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Critically Endangered (CR)
Recent Nearby Sightings
The Akekee is a bird species in the family Fringillidae, where it is placed in the Hawaiian honeycreeper genus Loxops. It is endemic to the island of Kauai where it is found in small numbers in higher elevations. Because of the unusual bill and similar size and shape, the Akekee and the Ākepa (Loxops coccineus) were for some time classified as a single species. This was eventually changed, because of the Akekees color, nesting behavior and calls.
The Akekee is a greenish-yellow bird with a black mask around the eye (especially prominent in the male) and a bluish bill, unlike the Ākepa, which is usually red, canary-yellow or orange, without black, and have horn-colored bills. Their bill-tips are crossed over, though not bent as in distantly-related Fringillidae the crossbills (Loxia). The Akekees call is softer than its relatives. The Akekee uses its bill like scissors to cut open buds in search of insects to eat. It also takes the nectar to certain trees as part of its diet. This bird creates nests from simple twigs while the Ākepa use tree cavities as their nest sites.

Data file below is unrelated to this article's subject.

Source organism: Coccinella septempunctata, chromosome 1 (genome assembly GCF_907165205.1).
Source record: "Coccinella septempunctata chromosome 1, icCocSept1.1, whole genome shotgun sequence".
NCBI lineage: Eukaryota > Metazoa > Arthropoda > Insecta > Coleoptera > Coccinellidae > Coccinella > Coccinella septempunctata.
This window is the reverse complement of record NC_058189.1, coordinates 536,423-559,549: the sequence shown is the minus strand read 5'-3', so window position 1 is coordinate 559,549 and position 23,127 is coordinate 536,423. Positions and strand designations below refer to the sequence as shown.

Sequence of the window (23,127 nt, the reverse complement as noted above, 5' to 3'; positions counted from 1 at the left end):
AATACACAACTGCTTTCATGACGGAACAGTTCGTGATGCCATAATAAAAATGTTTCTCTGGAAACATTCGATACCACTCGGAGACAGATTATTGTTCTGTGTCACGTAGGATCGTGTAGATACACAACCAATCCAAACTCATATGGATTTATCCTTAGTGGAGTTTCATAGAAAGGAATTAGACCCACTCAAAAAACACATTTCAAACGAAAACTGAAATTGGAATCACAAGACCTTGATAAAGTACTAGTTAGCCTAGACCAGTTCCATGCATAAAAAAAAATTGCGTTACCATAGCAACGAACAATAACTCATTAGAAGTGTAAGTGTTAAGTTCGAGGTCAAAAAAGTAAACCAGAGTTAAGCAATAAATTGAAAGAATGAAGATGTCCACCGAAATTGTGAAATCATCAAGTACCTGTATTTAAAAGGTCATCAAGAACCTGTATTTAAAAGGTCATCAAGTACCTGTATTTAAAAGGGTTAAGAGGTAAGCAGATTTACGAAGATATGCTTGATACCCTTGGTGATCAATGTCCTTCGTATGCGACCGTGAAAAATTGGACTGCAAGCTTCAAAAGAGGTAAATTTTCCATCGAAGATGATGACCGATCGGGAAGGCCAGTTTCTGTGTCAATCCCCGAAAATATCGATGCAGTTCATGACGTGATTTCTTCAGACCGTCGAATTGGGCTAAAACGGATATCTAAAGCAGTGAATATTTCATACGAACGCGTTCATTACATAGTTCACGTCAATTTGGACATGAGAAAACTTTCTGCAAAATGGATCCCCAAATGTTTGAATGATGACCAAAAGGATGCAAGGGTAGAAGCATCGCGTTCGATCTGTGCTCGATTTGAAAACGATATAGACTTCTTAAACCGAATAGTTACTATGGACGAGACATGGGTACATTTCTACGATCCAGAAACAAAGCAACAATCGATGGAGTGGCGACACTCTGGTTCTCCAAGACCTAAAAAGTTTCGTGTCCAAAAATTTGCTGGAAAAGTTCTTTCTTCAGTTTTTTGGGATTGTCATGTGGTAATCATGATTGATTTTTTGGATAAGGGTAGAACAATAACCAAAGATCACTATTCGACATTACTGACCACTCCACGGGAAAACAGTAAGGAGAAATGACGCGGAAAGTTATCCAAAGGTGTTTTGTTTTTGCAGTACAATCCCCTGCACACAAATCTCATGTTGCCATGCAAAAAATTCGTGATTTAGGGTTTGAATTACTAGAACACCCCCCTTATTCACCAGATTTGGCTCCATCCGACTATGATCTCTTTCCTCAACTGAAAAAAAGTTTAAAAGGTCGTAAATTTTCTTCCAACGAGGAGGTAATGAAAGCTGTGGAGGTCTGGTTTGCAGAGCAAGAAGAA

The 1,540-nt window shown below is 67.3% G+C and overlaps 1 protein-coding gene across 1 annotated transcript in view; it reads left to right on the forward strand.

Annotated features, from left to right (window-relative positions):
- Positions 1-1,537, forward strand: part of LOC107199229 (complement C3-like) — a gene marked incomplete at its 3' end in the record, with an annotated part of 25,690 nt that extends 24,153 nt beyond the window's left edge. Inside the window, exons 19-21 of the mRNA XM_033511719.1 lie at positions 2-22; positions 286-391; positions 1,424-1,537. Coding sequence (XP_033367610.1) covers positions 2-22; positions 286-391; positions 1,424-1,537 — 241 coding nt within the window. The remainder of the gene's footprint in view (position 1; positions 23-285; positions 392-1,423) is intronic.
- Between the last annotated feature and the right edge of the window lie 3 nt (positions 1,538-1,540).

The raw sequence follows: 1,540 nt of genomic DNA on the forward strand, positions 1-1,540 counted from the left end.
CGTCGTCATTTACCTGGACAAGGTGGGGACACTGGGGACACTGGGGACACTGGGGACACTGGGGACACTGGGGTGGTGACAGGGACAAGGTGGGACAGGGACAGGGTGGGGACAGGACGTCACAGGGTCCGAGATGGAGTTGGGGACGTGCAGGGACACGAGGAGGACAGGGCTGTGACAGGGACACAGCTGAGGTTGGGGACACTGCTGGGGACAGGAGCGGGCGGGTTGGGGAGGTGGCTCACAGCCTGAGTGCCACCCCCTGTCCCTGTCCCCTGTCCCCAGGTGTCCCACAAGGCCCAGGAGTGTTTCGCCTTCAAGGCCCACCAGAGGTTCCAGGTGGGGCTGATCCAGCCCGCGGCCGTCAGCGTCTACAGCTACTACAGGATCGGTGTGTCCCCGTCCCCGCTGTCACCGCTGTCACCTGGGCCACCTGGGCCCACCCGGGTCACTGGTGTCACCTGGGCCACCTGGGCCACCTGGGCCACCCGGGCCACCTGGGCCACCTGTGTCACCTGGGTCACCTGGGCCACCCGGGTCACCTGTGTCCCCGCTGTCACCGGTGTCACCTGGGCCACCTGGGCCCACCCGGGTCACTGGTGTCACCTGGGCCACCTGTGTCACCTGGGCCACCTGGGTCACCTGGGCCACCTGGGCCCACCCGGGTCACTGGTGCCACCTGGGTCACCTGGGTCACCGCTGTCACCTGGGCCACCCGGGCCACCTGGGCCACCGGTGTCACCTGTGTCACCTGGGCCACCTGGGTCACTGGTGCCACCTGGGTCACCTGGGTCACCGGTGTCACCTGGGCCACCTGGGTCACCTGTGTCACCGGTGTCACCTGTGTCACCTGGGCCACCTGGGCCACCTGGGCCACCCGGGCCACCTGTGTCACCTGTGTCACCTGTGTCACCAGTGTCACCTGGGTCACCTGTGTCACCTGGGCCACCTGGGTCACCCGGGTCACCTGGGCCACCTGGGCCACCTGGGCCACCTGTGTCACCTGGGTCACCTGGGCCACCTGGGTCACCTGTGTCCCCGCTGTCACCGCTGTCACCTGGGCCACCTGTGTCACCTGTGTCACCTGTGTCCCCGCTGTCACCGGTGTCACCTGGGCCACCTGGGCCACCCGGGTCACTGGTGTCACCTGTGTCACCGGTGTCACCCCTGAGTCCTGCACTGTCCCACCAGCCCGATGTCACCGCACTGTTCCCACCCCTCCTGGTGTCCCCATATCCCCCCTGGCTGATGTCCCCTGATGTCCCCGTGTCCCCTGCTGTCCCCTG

The Akekee is currently found only in the Waimea Canyon State Park, Alakai Wilderness Preserve and Kōkee State Park. It has been heading toward extinction because of its lack of tolerance to alteration of its habitat, which is based on mesic and wet forests, especially ōhia lehua (Metrosideros polymorpha) trees.
The Akekee is threatened by the introduction of plants like the banana pōka (Passiflora tarminiana), a passionflower vine, that displace the native plants. Feral pigs and feral goats also destroy native growth. Eventually, the insects on which the Akekee feeds will disappear from such areas, as they do not find their usual host plants anymore. Avian malaria (Plasmodium relictum) and fowlpox transmitted by accidentally introduced mosquitos continues to wreak havoc on the Akekee; this is the reason why these birds are hardly ever found anymore below 1,100 meters ASL, but only in higher regions where the mosquitoes do not occur yet. Forest clearing in different parts of the island of Kauai has caused a major loss of habitat of many birds. Conservation status for this species was updated to Critically Endangered in 2008 due to a rapid decrease in population over the last decade. Current population estimates are under 5,000 birds.